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Temple vandal let off 'lightly', Hindus hurt

Toby Champney, who broke Lord Ram's idol at Ealing Road temple, gets two months in jail for racially aggravated criminal damage.

india Updated: Dec 29, 2003 12:22 IST
UK Bureau
UK Bureau

Leaders of the British Hindu community were today dismayed by what they termed as a 'light' sentence awarded against the vandals who broke the deity of Lord Ram at the Ealing Road sanatan temple in Wembley on October 25.

At a hearing at the Brent Magistrate Court on November 17, Toby Champney who broke the deity of Lord Ram was sentenced to two months imprisonment for racially aggravated criminal damage, while his fellow Christian preacher, Benjamin Lloyd Jones was fined £400 for racially aggravated threatening behaviour, and set free.

"We do not know why a higher court did not hear the case, since a Magistrate's Court can only award a maximum sentence of six months for racially aggravated criminal damage, whereas a Crown Court has the discretion to award sentences as long as 14 years," said Venilal Vaghela, Chair of the Hindu Council of Brent.

He said: "What caused more concern in the Hindu community was the £400 fine which is not deemed a sufficient deterrent for preventing such behaviour in the future. The maximum fines allowed for racially aggravated disorderly behaviour is £2500."

Local MP, Paul Boateng, under whose constituency the temple falls, would not comment on the sentence but joined in the condemnation of the attack and said: "Attacks on holy places are totally unacceptable. My profound condolences go to the community, for what was a deeply offensive incident."

Dr Harish Rughani, President of the Ealing Road temple, explained that they had been working in partnership with the British Police to prosecute the two criminals. He said: "Once you hand over the culprits to the British police, you have to work in partnership with them and respect the law of the land. We were careful not to inflame passions in the area since we live in an ethnically diverse Borough. I suspect that the judgement may have been passed according to similar cases in the past."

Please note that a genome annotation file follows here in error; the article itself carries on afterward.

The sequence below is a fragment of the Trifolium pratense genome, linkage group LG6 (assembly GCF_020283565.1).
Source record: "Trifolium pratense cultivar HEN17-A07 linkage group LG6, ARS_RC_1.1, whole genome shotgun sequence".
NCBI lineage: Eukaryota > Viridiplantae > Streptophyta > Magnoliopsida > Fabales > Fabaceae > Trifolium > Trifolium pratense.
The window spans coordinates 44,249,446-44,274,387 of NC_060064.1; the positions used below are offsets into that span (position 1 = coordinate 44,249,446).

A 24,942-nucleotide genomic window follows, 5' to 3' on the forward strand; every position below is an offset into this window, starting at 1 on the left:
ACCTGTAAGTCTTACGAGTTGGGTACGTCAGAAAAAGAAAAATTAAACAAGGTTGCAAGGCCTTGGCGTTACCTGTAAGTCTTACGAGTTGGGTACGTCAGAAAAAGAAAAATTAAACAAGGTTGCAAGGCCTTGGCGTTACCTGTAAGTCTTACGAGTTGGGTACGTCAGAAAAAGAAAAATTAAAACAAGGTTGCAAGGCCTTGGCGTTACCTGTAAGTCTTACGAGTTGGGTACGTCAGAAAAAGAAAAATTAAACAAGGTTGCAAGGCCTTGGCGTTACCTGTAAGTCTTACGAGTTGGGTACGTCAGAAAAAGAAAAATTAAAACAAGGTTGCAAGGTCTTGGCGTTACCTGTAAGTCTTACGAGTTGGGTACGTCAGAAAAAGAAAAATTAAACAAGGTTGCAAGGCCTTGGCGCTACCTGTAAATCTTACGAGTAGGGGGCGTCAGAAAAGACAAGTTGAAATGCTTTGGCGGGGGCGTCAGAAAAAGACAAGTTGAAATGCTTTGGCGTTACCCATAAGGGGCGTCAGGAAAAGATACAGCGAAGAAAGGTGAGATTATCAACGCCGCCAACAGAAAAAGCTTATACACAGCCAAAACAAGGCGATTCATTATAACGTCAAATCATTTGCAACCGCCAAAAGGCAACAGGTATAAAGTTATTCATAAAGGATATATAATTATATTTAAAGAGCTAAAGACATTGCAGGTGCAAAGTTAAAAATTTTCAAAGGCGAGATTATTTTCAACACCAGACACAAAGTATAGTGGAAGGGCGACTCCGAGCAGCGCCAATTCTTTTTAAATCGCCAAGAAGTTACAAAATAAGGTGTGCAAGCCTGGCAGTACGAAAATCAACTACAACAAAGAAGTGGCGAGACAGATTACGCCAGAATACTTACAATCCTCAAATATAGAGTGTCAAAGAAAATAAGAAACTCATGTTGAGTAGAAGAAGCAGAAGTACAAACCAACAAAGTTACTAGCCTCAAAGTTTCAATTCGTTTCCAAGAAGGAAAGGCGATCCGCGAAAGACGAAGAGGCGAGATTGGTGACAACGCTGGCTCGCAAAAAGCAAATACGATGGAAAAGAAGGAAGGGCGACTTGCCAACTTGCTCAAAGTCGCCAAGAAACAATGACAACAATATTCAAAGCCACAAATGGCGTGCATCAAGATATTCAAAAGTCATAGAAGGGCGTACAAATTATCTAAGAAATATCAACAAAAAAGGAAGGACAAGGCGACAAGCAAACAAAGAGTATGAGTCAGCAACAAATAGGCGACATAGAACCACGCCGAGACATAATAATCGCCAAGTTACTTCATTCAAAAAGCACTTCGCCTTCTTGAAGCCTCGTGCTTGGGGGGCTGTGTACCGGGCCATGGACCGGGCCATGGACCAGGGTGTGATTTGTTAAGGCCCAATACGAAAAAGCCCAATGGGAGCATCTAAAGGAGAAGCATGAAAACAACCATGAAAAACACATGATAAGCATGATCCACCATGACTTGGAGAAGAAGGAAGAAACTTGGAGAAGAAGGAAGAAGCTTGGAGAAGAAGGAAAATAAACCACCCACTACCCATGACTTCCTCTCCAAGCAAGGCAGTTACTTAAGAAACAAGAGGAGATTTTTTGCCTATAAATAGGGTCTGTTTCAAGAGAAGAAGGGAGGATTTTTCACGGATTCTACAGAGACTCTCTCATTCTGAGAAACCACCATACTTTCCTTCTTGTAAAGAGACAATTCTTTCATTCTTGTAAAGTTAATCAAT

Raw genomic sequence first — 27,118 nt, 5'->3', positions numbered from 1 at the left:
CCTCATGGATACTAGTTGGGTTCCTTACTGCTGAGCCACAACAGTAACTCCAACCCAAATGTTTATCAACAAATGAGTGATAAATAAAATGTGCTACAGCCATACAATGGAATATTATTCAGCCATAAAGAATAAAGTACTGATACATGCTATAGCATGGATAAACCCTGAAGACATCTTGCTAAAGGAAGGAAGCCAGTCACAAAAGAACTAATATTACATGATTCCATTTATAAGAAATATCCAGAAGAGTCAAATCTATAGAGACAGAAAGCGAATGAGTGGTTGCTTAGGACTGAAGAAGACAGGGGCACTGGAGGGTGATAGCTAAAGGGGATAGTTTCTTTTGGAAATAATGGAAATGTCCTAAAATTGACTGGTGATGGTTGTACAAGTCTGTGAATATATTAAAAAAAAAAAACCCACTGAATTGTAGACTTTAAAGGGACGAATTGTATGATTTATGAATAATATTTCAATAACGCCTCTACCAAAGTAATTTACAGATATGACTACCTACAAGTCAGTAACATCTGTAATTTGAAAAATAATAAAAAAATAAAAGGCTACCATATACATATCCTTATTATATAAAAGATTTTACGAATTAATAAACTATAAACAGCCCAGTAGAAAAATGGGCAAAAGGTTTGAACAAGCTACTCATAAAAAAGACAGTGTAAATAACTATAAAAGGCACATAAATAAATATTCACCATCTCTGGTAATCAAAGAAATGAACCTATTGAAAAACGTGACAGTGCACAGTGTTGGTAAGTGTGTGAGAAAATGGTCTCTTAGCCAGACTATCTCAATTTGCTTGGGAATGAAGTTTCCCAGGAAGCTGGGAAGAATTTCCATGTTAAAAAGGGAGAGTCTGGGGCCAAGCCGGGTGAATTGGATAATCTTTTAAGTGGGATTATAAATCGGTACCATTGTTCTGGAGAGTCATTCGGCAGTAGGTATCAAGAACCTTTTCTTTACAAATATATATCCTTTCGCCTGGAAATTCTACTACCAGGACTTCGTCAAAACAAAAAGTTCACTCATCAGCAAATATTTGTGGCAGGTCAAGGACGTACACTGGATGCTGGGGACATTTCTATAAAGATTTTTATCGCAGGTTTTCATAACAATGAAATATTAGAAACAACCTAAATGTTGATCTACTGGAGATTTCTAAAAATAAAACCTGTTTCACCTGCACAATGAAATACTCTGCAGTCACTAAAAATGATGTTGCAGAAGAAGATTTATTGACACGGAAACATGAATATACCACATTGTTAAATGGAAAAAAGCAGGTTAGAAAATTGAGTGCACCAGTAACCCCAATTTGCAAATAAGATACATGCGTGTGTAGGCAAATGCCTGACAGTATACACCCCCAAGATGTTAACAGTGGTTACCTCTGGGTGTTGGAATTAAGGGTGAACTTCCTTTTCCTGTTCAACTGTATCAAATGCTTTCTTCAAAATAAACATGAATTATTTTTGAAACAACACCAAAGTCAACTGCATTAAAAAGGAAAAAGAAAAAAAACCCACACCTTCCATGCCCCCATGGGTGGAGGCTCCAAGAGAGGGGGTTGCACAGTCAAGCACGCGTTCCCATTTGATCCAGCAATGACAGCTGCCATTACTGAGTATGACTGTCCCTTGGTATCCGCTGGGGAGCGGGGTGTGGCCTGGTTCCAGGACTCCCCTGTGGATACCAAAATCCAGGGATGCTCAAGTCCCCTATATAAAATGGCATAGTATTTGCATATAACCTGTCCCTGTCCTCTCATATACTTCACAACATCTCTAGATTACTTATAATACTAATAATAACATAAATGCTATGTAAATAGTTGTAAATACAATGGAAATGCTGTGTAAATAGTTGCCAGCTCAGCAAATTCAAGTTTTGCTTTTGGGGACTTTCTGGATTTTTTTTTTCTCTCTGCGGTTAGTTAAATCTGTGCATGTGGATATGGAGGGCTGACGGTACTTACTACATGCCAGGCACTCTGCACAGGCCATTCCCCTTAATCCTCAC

Meenakshi Parmar, the lady who had apprehended the two criminals in the temple hall until the police arrived, also praised the police and said: "They were very helpful after the crime was committed and did all they could to prosecute the two men. But I must say that I am disappointed with the sentence handed by the magistrate."

Swami Nirliptananda, Chair of the Hindu Centre for Communications, said: "It was good that the Hindu community showed restraint by keeping calm and not allowing the situation to create any further discord between the communities in Brent. At the same time, a stronger sentence for Benjamin Jones could have proved that the Crown Prosecution Service will not tolerate such crimes in the future."

The backlash of this incident is also being felt across various universities across the UK. "Students on campus have been disturbed by the entire incident, and generally as a national body we are concerned that this type of thing can filter onto campus and at organised functions such as Navratri," explained Nishma Shah, Vice President of the National Hindu Students Forum.

"Incidents such as these have taken place during fresher's fayres, and with the help of the National Union of Students we have campaigned against this in the past. However, our local branches have shown concern that security and other sources of protection may now be necessary as there appears to be no serious punishment for this type of behaviour," Shah said.

Jyostna Thanki, Chair of the Hindu Council of Birmingham questioned the Crown Prosecution Service's attempts in reaching their decision by asking: "If a similar incident had happened in a church, would they have awarded the same sentence?"

Local councillors from Brent joined in expressing their shock over the sentencing. Ramesh Patel, Labour Councillor from Queensbury felt that the sentence was an invitation to religious bigots to invade Hindu temples since "they would know they can get off very easily." He added: "In light of the fact that tens of thousands of Hindus across the country were hurt by the actions of these two individuals, the sentencing could easily have taken place at a higher court with higher penalties."

Ishwer Tailor, of the Gujarat Hindu Society in Preston, said: "We shall be writing to the Crown Prosecution Service to understand why a stronger sentence was not awarded at a higher court."

Hindu leaders will be meeting in London next week to discuss issues of security and prosecution arising from the incident.

First Published: Dec 24, 2003 21:35 IST